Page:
Albany ready for 421a showdown as budget deadline approaches

There’s no doubt that the 421a has fueled development – nearly 117,000 units built since 2010 have qualified for the abatement. But over the past two years, the vast majority of limited-income units have been priced for people earning well above the city’s median income.

Susan Watts/Office of the New York City Comptroller

Lawyers and members of the NYC Comptroller’s Office at a rally calling for an end to the 421a replacement.

Start with the consensus: New York City is in the midst of a years-long affordable housing crisis that has fueled mass homelessness and left hundreds of thousands of homes pay half of their income in rent. The city needs more apartments for low-income residents and wants developers to build them, but construction is expensive and rental income from affordable housing is limited compared to market prices and luxury properties.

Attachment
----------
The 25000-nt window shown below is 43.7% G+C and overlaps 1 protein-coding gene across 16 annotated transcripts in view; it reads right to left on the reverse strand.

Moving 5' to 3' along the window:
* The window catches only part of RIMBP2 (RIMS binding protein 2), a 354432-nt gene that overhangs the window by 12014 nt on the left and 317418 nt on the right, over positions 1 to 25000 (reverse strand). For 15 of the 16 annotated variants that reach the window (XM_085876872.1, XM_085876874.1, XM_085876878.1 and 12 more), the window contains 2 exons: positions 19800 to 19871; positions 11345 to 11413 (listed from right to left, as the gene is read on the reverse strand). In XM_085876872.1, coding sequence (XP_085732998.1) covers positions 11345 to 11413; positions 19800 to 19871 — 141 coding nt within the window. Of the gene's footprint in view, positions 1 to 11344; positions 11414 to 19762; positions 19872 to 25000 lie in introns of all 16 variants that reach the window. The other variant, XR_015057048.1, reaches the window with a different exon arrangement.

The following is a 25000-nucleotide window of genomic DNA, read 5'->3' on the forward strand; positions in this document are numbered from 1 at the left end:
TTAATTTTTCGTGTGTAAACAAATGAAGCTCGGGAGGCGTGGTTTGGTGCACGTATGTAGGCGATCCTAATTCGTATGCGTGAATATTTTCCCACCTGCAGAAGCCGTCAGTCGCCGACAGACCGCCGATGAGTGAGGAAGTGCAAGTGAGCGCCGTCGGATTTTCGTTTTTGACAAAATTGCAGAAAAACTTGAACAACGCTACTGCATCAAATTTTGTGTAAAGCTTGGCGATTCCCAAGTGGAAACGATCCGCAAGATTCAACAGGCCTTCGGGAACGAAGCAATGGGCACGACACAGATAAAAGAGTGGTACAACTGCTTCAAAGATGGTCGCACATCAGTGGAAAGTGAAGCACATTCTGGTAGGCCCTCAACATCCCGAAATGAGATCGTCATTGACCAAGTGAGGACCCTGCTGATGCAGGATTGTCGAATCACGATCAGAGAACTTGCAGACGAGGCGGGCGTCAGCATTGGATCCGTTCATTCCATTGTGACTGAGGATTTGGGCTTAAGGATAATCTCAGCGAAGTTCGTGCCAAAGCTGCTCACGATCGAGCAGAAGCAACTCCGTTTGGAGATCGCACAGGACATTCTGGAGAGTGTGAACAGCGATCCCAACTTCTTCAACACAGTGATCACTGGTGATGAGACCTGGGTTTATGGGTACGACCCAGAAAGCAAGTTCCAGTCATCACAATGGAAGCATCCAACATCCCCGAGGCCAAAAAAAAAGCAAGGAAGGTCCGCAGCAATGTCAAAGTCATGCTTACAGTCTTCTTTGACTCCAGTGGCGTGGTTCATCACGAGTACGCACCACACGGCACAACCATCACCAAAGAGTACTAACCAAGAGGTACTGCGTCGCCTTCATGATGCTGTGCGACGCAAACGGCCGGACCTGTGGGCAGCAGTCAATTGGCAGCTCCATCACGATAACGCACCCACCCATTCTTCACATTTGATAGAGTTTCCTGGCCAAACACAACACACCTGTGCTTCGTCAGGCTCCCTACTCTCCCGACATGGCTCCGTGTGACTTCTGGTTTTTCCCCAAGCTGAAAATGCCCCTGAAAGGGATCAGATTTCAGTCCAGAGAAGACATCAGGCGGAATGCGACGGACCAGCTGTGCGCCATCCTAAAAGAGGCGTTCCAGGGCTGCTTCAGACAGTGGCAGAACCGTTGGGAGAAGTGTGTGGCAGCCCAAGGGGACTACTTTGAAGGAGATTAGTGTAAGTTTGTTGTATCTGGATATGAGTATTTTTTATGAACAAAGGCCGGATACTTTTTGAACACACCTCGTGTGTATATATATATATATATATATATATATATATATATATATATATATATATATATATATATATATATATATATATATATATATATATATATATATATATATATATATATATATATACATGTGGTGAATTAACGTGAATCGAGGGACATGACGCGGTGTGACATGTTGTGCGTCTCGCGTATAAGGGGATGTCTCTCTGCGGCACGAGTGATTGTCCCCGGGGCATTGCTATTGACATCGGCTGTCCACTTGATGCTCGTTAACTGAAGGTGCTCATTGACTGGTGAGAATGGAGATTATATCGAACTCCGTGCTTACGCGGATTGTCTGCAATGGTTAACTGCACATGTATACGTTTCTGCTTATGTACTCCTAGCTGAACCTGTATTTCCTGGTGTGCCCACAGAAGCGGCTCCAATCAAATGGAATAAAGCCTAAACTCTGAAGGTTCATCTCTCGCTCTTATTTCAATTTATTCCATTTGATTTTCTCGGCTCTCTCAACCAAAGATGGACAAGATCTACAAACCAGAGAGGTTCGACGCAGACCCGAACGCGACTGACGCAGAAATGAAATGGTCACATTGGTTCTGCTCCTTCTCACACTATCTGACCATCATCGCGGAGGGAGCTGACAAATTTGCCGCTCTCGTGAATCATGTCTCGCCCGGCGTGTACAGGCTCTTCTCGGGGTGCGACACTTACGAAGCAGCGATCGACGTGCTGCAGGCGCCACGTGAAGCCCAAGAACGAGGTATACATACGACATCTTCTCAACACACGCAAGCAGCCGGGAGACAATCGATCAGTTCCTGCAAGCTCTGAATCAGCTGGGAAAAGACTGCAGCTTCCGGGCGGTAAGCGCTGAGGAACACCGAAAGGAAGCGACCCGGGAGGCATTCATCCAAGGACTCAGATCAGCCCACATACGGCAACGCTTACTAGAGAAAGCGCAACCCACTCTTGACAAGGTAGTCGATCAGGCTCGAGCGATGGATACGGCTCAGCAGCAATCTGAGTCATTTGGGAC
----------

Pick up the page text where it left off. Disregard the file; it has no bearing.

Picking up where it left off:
So how does New York encourage the development of affordable housing without losing too much revenue? This is where it gets tricky, and where lawmakers and influential interest groups diverge as state budget negotiations enter a feverish home stretch.

The housing crisis has for decades given significant leverage to the real estate sector, allowing developers and building owners to obtain massive tax breaks in exchange for the creation of certain low-income apartments. But only a fraction of those units are being sold at levels the average New York household can afford, prompting criticism of the tax scheme, known as 421a, as a diverting giveaway. nearly $1.8 billion a year from the city, according to analysis by the controller’s office.

With 421a due to expire in June, state lawmakers must now decide which way to go.